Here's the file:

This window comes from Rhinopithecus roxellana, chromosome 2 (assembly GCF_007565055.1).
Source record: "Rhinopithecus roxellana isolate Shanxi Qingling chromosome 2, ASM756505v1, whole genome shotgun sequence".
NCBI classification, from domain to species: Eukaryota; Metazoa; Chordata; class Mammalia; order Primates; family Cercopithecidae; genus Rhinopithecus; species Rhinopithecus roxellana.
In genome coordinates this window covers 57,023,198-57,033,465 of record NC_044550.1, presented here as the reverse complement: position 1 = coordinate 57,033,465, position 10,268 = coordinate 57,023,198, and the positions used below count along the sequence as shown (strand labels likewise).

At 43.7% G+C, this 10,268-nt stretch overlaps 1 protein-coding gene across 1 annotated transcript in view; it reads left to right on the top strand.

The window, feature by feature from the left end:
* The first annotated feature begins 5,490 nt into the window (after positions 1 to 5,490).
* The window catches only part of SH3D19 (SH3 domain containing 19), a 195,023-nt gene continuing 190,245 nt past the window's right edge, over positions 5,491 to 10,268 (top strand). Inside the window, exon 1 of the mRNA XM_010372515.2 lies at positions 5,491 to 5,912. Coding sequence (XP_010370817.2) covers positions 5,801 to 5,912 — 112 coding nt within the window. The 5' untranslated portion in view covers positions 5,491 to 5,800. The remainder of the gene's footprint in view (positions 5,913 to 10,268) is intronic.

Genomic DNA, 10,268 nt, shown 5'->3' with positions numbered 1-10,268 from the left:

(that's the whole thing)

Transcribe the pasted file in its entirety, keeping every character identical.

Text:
This window comes from Rhinopithecus roxellana, chromosome 2 (assembly GCF_007565055.1).
Source record: "Rhinopithecus roxellana isolate Shanxi Qingling chromosome 2, ASM756505v1, whole genome shotgun sequence".
NCBI classification, from domain to species: Eukaryota; Metazoa; Chordata; class Mammalia; order Primates; family Cercopithecidae; genus Rhinopithecus; species Rhinopithecus roxellana.
In genome coordinates this window covers 57,023,198-57,033,465 of record NC_044550.1, presented here as the reverse complement: position 1 = coordinate 57,033,465, position 10,268 = coordinate 57,023,198, and the positions used below count along the sequence as shown (strand labels likewise).

At 43.7% G+C, this 10,268-nt stretch overlaps 1 protein-coding gene across 1 annotated transcript in view; it reads left to right on the top strand.

The window, feature by feature from the left end:
* The first annotated feature begins 5,490 nt into the window (after positions 1 to 5,490).
* The window catches only part of SH3D19 (SH3 domain containing 19), a 195,023-nt gene continuing 190,245 nt past the window's right edge, over positions 5,491 to 10,268 (top strand). Inside the window, exon 1 of the mRNA XM_010372515.2 lies at positions 5,491 to 5,912. Coding sequence (XP_010370817.2) covers positions 5,801 to 5,912 — 112 coding nt within the window. The 5' untranslated portion in view covers positions 5,491 to 5,800. The remainder of the gene's footprint in view (positions 5,913 to 10,268) is intronic.

Genomic DNA, 10,268 nt, shown 5'->3' with positions numbered 1-10,268 from the left: